You’re Coming With Me

Today the sky is melancholy Langston, graying,
the city is a salt flood, yesterday Chris was
black ink drying into a gravel lot, four bullets
exhausted in his back was the dream deferred,

age fifteen is two years short of a haiku, his eulogy
a rushed poem. The youth in defiance of this
violence is a kaleidoscope of names that challenge
the tongue, names as wild a vivid as the wings

of monarchs. The block is the trap, the trap is a rowdy
biology class, the lesson is taxidermy, but the names are
too watercolor to be stretched behind some glass, flutter
so erratic they’re difficult to jar, to deny new air,

to dissect. Today the city is an atrium filling,
the collective sound of tire against salt-drenched
tar is identical to a thousand butterflies hovering, here fireflies
dirtborne, the word itself translates into midnight arson,

a group of strangers willing to pull a sleeping
family from its hell mouth is called a dante’, the right
Dilla joint bombed into the right crowd at the right time
climax. Today the city is smolder and fever sweat,

the city cut someone’s water over $5.25 & so
we brought the brimstone, sulfured the entrance
of some droughtfuck company till we became a rain
dance, we kingdom come for your neck, this guillotine

I come from, this wolf’s grin that doesn’t abstract well
where the words got to rock your jaw & draw blood,
got to crack the ribs like a steering column & hotwire
the idle body felonious.

Today we don’t write the poems, we are the poems,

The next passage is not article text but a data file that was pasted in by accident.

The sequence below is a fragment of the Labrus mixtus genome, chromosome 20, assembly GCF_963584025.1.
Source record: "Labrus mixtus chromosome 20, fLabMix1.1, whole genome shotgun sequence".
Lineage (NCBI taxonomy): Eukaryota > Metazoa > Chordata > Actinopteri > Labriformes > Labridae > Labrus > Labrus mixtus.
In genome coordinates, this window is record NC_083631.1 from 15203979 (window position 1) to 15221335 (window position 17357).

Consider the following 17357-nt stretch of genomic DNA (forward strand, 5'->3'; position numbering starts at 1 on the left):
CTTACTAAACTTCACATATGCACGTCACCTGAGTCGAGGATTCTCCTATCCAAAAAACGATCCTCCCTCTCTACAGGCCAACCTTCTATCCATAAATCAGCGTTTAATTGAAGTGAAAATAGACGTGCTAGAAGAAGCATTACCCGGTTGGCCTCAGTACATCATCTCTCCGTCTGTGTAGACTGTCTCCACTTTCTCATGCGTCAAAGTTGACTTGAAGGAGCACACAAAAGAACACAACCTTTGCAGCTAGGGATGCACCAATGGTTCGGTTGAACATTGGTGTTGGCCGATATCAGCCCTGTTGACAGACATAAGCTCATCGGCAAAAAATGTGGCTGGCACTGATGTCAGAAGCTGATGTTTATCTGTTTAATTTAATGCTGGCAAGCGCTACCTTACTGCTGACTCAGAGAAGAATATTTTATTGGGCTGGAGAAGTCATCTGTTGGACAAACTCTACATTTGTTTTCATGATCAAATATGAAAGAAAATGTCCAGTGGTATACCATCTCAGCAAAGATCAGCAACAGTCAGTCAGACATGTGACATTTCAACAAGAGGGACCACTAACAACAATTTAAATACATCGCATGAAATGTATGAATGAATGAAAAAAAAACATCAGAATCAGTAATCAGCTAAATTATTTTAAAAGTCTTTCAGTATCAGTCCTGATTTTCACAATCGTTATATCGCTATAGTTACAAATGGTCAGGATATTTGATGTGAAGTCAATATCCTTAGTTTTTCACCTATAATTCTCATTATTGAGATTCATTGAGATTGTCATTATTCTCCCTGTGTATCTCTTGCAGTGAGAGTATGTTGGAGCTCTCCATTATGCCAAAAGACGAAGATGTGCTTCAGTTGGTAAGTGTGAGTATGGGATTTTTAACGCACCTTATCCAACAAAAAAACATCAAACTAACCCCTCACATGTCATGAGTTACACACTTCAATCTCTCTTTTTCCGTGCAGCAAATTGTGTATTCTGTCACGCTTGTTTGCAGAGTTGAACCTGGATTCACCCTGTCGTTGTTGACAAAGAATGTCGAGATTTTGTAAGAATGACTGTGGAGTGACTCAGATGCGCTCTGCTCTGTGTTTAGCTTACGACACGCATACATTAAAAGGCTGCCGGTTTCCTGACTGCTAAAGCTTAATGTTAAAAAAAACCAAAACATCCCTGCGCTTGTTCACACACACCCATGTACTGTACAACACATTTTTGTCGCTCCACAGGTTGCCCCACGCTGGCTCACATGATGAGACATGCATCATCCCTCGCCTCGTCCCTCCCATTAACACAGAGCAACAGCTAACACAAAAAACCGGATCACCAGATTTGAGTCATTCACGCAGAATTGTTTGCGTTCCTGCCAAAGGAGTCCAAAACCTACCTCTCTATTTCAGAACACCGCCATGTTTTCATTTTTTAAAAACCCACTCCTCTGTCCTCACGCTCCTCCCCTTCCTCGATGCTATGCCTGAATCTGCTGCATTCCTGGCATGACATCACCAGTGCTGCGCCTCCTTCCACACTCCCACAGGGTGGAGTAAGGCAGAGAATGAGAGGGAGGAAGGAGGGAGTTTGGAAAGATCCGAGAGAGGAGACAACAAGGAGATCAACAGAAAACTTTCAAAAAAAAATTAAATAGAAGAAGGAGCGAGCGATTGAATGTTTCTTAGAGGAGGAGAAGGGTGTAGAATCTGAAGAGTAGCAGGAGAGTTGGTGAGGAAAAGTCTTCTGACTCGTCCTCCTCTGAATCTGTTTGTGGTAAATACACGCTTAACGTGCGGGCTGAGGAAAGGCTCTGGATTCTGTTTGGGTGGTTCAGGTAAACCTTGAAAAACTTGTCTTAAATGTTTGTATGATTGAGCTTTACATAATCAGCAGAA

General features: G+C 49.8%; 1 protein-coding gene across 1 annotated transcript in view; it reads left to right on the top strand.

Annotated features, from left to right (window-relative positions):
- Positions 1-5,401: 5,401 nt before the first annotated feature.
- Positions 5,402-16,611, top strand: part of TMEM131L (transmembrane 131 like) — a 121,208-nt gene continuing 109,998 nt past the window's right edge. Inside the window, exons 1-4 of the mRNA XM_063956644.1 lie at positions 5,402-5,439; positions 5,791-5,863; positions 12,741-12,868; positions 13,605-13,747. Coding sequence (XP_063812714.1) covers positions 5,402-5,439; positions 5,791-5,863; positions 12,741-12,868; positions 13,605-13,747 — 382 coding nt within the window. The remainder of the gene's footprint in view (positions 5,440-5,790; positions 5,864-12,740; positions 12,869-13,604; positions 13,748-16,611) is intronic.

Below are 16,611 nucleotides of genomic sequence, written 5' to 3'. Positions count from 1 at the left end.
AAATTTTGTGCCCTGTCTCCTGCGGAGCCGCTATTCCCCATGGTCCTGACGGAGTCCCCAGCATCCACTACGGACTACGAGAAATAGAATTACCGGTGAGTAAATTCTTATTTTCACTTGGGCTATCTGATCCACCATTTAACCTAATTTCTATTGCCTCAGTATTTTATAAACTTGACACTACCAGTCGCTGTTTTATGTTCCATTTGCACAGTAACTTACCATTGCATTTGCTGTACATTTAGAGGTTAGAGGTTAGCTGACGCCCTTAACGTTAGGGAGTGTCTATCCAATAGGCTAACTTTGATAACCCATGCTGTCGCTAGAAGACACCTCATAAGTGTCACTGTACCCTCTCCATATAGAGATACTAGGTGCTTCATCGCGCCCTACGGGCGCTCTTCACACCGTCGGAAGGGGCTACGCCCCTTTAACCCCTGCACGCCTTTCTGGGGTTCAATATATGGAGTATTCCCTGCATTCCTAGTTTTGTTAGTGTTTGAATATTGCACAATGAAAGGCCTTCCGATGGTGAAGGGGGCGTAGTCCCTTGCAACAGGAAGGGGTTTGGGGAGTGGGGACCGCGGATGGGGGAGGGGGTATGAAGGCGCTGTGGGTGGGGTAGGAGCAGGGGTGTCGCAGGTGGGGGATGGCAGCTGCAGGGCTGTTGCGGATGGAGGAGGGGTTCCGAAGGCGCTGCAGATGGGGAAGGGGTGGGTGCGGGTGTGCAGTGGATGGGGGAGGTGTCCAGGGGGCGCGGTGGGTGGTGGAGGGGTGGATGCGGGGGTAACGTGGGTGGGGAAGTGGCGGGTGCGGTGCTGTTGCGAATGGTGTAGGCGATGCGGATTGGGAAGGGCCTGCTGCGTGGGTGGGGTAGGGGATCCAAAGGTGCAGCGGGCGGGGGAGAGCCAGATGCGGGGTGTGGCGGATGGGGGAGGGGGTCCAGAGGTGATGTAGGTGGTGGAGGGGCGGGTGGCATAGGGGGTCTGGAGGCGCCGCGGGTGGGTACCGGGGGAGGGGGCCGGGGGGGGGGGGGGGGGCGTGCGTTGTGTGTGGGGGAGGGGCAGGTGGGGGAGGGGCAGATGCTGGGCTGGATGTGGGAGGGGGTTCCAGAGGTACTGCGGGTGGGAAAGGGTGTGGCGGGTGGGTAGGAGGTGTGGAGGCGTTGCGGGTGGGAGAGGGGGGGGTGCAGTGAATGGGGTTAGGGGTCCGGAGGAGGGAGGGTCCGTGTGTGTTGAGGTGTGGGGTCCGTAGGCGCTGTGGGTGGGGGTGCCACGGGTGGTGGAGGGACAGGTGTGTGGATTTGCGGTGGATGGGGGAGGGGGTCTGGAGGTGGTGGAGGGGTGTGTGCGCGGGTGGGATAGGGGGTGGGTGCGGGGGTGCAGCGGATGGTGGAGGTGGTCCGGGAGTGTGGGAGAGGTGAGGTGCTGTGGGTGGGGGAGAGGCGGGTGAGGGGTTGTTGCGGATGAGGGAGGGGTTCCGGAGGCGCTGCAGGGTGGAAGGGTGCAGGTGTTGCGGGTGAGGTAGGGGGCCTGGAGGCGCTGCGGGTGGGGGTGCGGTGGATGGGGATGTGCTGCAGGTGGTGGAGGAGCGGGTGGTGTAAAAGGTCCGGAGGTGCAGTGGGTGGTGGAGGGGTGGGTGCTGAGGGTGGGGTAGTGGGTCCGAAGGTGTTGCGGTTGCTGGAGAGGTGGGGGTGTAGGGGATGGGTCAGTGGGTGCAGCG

our skin—paper, our scars—verses, body of unclean edits,
poetry galvanized into cocked shoulders & sharp
eyes like automotive steel

through proud assembly line palms, we break ourselves
down just to handcraft our own resurrection like life
is some kind of shattered engine block, & your hood
is your make, & your street is your model,

so when we ask where you from, we’re really asking how
are you built, & can tell everything by how you answer,
and know a friend who can tell you how to fix that
rattle, that leak, that drag, that untimely dying.

Today we don’t write the poems, we are the 700,000-
word lyric in a book built for a million, so dirty
limerick, so pantoum for the word god damn, sonnet sung
so beautiful by the northern wind it’ll pull a tear

from the corner of your eye, steal the storm right out
of your lungs, numb each hand into half a soul, split your lip,
tie your tongue around that dirty French & make you
say home.


What is the name of the violence they have learned?
What kind of love have they learned?
Why is it so terrifying when we love ourselves?


“soon, i’ll molt this blackness, let / it cipher into the waves.”